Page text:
A day or two later, Captain Miller is given another tough assignment—one “straight from the top”—though the mission isn’t as clear as it first may seem. He learns that he and a small squad of his choosing must find a Private James Francis Ryan whose three brothers have all been killed in combat. After finding Ryan, they’re to bring him back so he can go home to his grieving mother. “It’s like finding a needle in a stack of needles,” Miller tells Horvath.

While on patrol, we learn the men don’t know much about the Captain. We later learn there’s a pool with a prize of $300 to the man who figures out where he is from.

We also hear the first grumblings about the mission from the men. It’s not clear why they’re doing what they’re doing. “You want to explain the math of this to me?” a soldier named Reiben asks. “Where’s the sense in risking the lives of the eight of us to save one guy?” The medic tells Reiben to think about Ryan’s mother, but that logic doesn’t add up. We all got mothers, Reiben says. “Theirs not to reason why, theirs but to do and die,” another soldier responds, quoting Alfred Tennyson’s “The Charge of the Light Brigade.” That argument doesn’t seem to work either. Then Miller weighs in: “We all have orders, and we have to follow them.” Even when they don’t make sense, Reiben responds. Especially, says Miller.

Reiben then asks if the Captain ever gripes. Yes, he says. But he doesn’t gripe down, he always gripes up. That’s the way it works. Reiben then asks what Miller would say if Reiben was a Major, and Miller responds: “I’d say this is an excellent mission, sir, with an extremely valuable objective, sir, worthy of my best efforts, sir. Moreover, I feel heartfelt sorrow for the mother of Private James Ryan and am willing to lay down my life and the lives of my men, especially you, Reiben, to ease her suffering.” Captain Miller gets a laugh, but he doesn’t get buy-in. The story he’s told about this mission—the “why are we here?” story—isn’t good enough.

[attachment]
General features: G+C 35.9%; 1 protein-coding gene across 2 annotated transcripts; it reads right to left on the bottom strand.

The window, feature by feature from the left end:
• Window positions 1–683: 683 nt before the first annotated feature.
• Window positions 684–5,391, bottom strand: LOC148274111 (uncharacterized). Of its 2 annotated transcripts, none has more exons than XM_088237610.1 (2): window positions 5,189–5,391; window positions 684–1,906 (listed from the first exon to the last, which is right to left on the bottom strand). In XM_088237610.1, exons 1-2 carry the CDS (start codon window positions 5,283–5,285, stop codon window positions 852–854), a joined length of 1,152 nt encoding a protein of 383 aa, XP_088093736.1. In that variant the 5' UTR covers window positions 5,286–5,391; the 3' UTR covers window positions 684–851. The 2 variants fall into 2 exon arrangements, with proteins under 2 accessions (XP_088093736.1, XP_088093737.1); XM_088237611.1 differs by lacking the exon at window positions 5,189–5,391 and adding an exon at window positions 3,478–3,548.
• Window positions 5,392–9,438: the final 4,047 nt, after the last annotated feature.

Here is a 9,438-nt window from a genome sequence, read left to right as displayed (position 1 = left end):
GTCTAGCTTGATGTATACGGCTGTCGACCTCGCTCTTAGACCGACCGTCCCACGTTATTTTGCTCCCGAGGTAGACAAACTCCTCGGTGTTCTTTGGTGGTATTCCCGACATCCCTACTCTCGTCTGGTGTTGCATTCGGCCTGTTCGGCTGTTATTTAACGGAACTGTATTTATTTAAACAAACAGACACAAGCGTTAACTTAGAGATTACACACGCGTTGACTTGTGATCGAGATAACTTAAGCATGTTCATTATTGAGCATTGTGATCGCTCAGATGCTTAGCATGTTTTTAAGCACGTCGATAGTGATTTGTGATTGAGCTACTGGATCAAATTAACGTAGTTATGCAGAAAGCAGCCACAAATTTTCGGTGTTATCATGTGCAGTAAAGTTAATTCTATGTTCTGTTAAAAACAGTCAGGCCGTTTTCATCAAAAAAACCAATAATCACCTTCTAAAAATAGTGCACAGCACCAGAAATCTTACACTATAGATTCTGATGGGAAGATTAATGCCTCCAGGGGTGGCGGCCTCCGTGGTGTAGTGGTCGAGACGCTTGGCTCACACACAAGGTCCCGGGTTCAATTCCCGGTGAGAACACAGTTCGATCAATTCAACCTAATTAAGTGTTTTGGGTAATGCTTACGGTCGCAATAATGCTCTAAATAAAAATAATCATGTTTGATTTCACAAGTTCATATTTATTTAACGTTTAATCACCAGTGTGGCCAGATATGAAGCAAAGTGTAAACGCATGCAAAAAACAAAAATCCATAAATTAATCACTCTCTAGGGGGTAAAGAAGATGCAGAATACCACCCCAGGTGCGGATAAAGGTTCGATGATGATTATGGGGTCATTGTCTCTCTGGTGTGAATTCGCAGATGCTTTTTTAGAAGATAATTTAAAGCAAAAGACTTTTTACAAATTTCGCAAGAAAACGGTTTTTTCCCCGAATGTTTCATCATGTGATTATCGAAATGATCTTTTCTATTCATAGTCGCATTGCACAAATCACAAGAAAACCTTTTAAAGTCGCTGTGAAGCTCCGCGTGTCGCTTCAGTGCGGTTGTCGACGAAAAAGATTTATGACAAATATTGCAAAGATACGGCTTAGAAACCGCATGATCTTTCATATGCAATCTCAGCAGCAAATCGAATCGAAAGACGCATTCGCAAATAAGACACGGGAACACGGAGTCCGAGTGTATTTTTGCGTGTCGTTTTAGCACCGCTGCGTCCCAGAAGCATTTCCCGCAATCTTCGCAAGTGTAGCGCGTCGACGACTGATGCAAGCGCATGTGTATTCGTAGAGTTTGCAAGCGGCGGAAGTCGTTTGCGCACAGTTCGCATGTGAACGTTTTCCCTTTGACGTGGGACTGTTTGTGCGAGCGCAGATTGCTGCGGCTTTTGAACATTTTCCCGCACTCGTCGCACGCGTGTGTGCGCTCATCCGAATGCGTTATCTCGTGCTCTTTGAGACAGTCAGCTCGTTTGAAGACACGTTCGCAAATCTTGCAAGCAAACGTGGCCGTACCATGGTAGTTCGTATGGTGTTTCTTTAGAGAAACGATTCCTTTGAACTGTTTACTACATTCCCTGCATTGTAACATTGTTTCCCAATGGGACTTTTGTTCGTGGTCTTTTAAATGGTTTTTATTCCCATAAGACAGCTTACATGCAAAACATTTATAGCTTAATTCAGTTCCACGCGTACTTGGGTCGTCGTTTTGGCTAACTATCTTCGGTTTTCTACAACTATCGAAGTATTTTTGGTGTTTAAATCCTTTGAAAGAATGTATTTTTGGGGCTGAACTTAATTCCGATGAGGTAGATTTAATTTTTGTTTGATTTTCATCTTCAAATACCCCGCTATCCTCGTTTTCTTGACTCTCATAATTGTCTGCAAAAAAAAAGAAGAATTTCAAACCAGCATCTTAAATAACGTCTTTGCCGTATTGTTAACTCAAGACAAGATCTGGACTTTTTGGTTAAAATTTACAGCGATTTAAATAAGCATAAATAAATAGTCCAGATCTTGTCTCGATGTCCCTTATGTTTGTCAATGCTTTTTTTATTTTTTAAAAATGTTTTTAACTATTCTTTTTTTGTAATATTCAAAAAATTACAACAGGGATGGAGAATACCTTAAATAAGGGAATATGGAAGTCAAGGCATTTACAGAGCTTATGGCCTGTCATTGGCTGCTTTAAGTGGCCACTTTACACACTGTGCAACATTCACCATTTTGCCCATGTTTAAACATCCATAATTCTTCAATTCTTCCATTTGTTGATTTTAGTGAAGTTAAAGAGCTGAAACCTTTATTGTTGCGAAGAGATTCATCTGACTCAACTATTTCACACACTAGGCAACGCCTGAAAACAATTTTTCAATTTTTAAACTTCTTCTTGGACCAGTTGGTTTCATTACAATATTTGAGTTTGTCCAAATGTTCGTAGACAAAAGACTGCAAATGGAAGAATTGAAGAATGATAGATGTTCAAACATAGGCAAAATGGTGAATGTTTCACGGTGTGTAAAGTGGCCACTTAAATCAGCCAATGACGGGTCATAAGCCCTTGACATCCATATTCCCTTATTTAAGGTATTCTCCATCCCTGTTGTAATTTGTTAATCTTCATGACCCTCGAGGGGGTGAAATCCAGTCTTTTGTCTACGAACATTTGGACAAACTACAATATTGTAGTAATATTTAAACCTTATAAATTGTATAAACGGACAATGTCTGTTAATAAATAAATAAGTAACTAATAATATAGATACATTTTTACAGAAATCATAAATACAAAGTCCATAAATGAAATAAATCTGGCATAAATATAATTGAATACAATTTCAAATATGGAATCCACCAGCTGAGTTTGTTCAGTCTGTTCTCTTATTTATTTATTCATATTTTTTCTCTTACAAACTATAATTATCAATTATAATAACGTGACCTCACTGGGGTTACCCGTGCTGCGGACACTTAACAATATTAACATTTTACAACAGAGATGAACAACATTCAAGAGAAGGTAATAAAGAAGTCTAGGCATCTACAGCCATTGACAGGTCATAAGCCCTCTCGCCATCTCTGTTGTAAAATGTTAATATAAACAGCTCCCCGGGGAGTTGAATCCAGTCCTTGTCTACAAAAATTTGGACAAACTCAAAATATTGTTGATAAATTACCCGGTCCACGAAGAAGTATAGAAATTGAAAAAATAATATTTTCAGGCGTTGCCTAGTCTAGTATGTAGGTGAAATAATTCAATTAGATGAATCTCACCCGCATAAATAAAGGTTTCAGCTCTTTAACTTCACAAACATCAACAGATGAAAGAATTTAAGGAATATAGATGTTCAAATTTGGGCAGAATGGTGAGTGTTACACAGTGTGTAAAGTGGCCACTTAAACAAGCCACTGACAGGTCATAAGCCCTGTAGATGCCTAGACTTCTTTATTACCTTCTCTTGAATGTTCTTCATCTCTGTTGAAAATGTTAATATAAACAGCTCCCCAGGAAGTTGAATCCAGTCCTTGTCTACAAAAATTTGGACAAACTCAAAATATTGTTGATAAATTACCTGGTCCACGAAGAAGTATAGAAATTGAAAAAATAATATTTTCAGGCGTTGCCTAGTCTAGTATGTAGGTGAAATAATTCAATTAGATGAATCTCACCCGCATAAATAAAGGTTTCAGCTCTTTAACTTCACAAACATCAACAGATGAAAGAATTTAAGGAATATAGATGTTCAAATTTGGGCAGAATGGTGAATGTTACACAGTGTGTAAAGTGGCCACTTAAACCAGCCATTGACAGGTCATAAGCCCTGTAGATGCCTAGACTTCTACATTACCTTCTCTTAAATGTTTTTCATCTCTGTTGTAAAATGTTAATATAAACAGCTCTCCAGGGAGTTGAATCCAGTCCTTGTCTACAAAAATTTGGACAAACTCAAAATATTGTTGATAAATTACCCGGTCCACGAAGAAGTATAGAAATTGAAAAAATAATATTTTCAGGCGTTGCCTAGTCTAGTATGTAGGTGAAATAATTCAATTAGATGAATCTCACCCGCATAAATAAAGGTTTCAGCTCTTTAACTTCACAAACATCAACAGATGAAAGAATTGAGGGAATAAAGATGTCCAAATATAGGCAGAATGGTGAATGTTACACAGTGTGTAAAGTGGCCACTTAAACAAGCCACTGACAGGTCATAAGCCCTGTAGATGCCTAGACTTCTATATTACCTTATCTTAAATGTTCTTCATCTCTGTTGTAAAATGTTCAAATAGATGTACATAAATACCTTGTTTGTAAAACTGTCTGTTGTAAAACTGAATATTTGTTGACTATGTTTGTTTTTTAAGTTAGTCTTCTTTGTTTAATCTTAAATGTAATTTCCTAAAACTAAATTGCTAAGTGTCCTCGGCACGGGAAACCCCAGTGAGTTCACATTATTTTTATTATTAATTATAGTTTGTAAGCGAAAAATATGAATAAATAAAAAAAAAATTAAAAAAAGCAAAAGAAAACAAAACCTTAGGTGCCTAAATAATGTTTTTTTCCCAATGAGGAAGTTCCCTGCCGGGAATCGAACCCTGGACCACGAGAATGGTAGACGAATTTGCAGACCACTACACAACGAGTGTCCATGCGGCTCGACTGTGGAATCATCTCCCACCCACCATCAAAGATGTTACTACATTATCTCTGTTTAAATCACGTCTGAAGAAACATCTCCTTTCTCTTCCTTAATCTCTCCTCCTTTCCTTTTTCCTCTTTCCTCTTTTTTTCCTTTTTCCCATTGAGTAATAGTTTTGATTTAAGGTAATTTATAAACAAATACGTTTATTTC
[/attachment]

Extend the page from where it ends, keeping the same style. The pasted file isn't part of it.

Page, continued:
When the men finally reach Neuville, a small French village not far from the Normandy beaches, they find rain and heavy fighting. Caparzo, one of the men in Miller’s squad, deviates from the mission to help a family who’s caught in the crossfire. This decision ultimately costs him his life. “They want us to take the children,” Upham translates. When Miller orders Caparzo to give the family’s young daughter back, Caparzo says, “The decent thing to do is to at least take her down the road to the next town.” Miller is frustrated by Caparzo’s insubordination, even if he realizes Caparzo has the purest of intentions. “We’re not here to do the decent thing,” he says before yanking the child out of his arms. “We’re here to follow fuckin’ orders!” Again, because the mission is unclear, the men aren’t sure what they’re supposed to do. Then a shot rings out and Caparzo is down.